This is a reposting that was originally written in June of 06. Not much on the ground in Bagdhad has changed. Not really since Thucydides was writing either. I thought that this would be a nice revisiting.
dateline 431 BCE, Book III, the revolution in Corycea, describing the city and the people leading up to the rising of the city...
In peace and prosperity both states and individuals are actuated by higher motives, because they do not fall under the dominion of imperious necessities; but war, which takes away the comfortable provision of daily life, is a hard master and tends to assimilate men's characters to their conditions.
When troubles had once begun in the cities, those who followed carried the revolutionary spirit further and further, and determined to outdo the report of all who had preceded them by the ingenuity of their enterprises and the atrocity of their revenges. The meaning of words had no longer the same relation to things, but was changed by them as they thought proper. Reckless daring was held to be loyal courage; prudent delay was the excuse of a coward; moderation was the disguise of unmanly weakness; to know everything was to do nothing. Frantic energy was the true quality of a man. A conspirator who wanted to be safe was a recreant in disguise. The lover of violence was always trusted, and his opponent suspected. He who succeeded in a plot was deemed knowing, but a still greater master in craft was he who detected one. On the other hand, he who plotted from the first to have nothing to do with plots was a breaker up of parties and a poltroon who was afraid of the enemy. In a word, he who could outstrip another in a bad action was applauded, and so was he who encouraged to evil one who had no idea of it. The tie of party was stronger than the tie of blood, because a partisan was more ready to dare without asking why. (For party associations are not based upon any established law, nor do they seek the public good; they are formed in defiance of the laws and from self-interest.) The seal of good faith was not divine law, but fellowship in crime. If an enemy when he was in the ascendant offered fair words, the opposite party received them not in a generous spirit, but by a jealous watchfulness of his actions.72 Revenge was dearer than self-preservation. Any agreements sworn to by either party, when they could do nothing else, were binding as long as both were powerless. But he who on a favourable opportunity first took courage, and struck at his enemy when he saw him off his guard, had greater pleasure in a perfidious than he would have had in an open act of revenge; he congratulated himself that he had taken the safer course, and also that he had overreached his enemy and gained the prize of superior ability. In general the dishonest more easily gain credit for cleverness than the simple for goodness; men take a pride in the one, but are ashamed of the other.
Thucydides could be writing today. The places on the map may change, but as long as things are done by humans, with human natures, the results will be the same. When Athens (where they proclaimed loud and long about their love of peace while belligerently carving an empire) and Sparta (where the main focus of their military machine, considered the best in the world, was to keep the helots, greek slaves who dreadfully outnumbered the Spartans, from rising again to wipe out their brutal masters)went to war it was entirely avoidable. The Spartans, like Saddam were kept in a box of their own construction. They were loathe to deploy their vaunted army, because as soon as their backs were turned the helots would rise, fight, and maybe this time win. The Athenians, like the Americans, were vain, boastful, hypocrital, frivolous, and their own worst enemies. Thucydides was an Athenian general who was exiled after a victory. Over the next 28 years of warfare Athens would prove far more effective at beating itself by exiling, executing, or otherwise alienating its best and brightest military minds. Over and over they would return to demagogues like Alcibiades who would lead cavalry charges straight to ruination and defeat. The Scicilian campaign was disasterous for Athens but Sparta was in a poor position to capitalize. In the end, it was the Persians, financially backing one side, then the other, who were the real victors. Athens and Sparta never regained their pre-emininence in the world. They muddled through, both bruised and bleeding until first Alexander, then the Romans came in and took over.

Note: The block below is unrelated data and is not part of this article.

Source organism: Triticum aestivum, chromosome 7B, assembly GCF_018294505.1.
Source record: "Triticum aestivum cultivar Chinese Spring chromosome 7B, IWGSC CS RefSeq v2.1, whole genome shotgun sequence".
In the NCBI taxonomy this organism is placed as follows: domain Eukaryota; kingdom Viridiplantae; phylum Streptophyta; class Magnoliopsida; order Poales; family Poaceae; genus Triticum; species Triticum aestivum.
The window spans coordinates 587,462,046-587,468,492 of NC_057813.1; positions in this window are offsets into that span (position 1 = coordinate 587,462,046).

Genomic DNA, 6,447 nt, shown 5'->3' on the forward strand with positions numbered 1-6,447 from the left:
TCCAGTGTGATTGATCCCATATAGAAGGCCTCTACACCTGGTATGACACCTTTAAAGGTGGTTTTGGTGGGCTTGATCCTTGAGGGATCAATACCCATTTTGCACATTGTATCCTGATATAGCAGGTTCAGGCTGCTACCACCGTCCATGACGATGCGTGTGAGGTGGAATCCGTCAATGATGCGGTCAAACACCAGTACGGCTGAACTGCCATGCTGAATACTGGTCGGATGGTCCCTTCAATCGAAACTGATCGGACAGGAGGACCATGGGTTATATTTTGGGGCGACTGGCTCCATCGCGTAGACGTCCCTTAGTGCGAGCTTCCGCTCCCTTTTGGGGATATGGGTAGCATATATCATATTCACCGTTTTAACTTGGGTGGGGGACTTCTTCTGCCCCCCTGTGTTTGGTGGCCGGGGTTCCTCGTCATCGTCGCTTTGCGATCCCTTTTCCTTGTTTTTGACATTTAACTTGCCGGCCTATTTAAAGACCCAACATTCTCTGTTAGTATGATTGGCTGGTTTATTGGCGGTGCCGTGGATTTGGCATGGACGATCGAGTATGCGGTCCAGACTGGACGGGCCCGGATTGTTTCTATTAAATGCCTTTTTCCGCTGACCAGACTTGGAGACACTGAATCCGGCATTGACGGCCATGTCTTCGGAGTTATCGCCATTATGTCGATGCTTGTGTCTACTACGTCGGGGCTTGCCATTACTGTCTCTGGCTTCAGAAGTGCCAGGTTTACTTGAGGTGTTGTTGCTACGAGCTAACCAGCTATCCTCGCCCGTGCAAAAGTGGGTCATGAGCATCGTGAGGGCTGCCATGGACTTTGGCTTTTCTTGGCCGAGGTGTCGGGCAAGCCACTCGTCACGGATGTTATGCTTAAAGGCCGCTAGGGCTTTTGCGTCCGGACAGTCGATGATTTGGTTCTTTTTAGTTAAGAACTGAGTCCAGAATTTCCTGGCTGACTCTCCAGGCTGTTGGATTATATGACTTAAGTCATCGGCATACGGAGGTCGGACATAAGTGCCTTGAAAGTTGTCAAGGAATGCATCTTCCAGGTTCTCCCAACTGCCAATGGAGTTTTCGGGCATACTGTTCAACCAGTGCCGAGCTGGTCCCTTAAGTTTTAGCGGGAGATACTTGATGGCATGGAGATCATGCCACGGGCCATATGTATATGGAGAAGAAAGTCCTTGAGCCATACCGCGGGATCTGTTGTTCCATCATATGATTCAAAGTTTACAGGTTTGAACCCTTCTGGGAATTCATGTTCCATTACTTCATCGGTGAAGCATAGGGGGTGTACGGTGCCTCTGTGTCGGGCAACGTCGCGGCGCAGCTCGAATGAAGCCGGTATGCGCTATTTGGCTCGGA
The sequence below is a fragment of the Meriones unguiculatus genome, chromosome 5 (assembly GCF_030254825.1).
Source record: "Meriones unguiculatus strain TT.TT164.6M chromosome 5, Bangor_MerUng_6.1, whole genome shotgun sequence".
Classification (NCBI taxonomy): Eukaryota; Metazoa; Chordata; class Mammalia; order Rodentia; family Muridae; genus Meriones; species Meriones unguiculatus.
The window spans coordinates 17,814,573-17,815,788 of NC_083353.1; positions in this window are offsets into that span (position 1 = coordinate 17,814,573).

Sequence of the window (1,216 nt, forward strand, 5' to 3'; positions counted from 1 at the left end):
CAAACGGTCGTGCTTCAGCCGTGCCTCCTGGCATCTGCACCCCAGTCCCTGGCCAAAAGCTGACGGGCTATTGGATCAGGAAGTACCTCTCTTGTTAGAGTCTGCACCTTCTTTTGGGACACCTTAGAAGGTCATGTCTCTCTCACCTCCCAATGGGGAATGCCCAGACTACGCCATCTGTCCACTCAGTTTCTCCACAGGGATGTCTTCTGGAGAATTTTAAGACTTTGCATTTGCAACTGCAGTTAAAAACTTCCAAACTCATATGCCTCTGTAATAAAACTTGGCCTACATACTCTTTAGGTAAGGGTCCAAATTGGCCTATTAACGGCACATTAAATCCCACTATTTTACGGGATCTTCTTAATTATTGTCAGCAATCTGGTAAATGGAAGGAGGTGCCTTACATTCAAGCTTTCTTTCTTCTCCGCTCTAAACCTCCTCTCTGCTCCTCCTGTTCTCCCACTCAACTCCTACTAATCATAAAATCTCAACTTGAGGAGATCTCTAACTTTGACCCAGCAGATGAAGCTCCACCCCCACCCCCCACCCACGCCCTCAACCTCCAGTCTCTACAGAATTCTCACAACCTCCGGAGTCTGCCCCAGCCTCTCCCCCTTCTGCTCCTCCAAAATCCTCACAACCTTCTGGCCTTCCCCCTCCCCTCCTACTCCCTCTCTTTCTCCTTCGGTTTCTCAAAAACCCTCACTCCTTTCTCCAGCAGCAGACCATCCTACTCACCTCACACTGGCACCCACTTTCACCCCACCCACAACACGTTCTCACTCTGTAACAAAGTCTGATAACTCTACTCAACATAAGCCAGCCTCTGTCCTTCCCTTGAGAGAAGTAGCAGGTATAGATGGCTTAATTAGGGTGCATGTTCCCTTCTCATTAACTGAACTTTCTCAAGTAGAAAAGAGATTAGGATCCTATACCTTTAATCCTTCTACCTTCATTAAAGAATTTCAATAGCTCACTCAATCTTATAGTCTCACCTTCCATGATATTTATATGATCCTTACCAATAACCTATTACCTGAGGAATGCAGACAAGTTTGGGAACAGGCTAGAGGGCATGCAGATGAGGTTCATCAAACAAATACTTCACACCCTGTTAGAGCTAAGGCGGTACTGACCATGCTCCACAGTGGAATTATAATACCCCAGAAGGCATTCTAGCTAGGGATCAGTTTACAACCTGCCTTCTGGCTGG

The text quoted here came from www.classicpersuaion.org
I would not recommend tackling this history like a novel, but there are certain very critical parts to read.
Book 2, the funeral oration of Pericles. A classic example of an "us and them" deliniation. He also warns the Athenians that if they cease to follow the ideals that made them who they are, the Spartans win, regardless of any outcomes on the battlefield. I was reading this passage again and again during the NeoCon bullshitstorm trumping up our disasterous and idiotic Iraqi adventure.
The last gasp of the Athenians in Sicily Book 7, para 75 is heartbreaking. I read this and imagine a last stand in the Green Zone, or even worse, a disaster as they try to fight their way out of it.
Thucydides was the founder of modern historiography. He wrote in a personal style that focused on the nature of the events, and the results politically, spiritually, and economically. He was recording the death of the places and world he loved. Go, read him. Then read the papers today and tell me we have progressed much past the Bronze Age.UPDATE
With the Iranian President visiting Bagdhad and being praised by Al-Maliki
, look again to Thucydides and remember that the real victor in the war between Sparta and Athens was Persia. Gold and diplomacy accomplished for them what force of arms had failed to bring about.3B's